"No more pencils no more books….” This little ditty is still commonly heard in classrooms around the country as the school year comes to its long-anticipated conclusion. 

The children race home in joy and with a sense of triumph. 

For weeks they have been relating to each other all of the great and marvelous plans they have mapped for every second of the much-awaited summer vacation. 

For days, each child has impressed his or her friends with richly illustrated illusions of how each and every day of the summer break will be filled with excitement and adventure. 

There will not even be one moment to spare. 

Each and every child anticipates the summer with such enthusiasm that it seems their plan-book is the size of the Manhattan phone directory. Their to-do list is so long you cannot imagine anyone accomplishing all the plans each child claims they’ve been waiting all year to have time to do. 

There is, however, one word that never appears in their lexicon or is even thought about. 

That word is boredom. 

No child ever thinks they will be bored. 

If you have the audacity to even ask a child if they’ll be bored during the summer, that youngster will stare at you with disbelieving eyes. The child will look at you as if you’re questioning one of the fundamental dogmas of our religion. 

Yet, notwithstanding the protestations of our young people, the reality of the situation (as is almost always the case in so many areas of our lives) is vastly different than our children’s expectations. 

The same child who for the last three weeks has been counting down the days, hours, and minutes until the final bell, the same child who had visions of endless hours of fun and excitement is the same child who is now… bored. 

The first day of summer vacation, the child wakes up a little later, eats some breakfast, and within 15 minutes of their first day of fun they stand before their mother with those famous two words parents have been hearing from time immemorial, “I’m bored!”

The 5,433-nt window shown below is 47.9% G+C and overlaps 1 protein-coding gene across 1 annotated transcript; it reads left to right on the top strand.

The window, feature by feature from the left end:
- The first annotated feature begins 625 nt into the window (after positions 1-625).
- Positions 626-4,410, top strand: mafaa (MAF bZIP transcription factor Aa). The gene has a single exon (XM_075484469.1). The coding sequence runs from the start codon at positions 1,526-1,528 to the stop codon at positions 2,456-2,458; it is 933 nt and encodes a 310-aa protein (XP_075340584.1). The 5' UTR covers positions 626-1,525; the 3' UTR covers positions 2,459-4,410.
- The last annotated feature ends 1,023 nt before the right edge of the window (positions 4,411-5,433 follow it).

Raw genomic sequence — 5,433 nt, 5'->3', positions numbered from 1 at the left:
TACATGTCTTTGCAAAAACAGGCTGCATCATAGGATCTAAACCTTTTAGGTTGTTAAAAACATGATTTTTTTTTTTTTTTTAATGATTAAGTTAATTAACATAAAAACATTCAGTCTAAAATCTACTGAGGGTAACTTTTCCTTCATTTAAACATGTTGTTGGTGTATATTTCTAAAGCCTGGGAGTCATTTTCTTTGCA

And now we, as parents, are in a quandary: how do we entertain, educate, and simply parent our children when the long dog days of summer have arrived? 

We are all faced with choices — we can engage our child or we can detach ourselves from the lives of our children. 

As with any aspect of our lives, we and we alone are the ones who will make the decisions and live with the consequences. 

Do we plop our child in front of a DVD player and allow them to wallow in a state of spiritual stagnation? 

Or do we attempt to actively engage them and involve them in non-conventional ways that the summer break facilitates? 

The choices are difficult and obviously each parent has to find the correct balance between positive interaction with their child and the responsibilities they have to other aspects of their lives. 

Understandably, there is no one-size-fits-all approach, but there’s one piece of advice I can add to the discussion, and I consider it sage advice as it came directly from the mouth of a child. 

One day, a few years ago, my youngest child Aviva and I were stuck in a traffic jam on the highway. In a state of exasperation, I announced, “We’re going to be so delayed now. We’ll be stuck in this car for at least another hour! 

Aviva just looked at me and calmly and happily said, “Ta, that’s okay, this way we get to spend more time together.”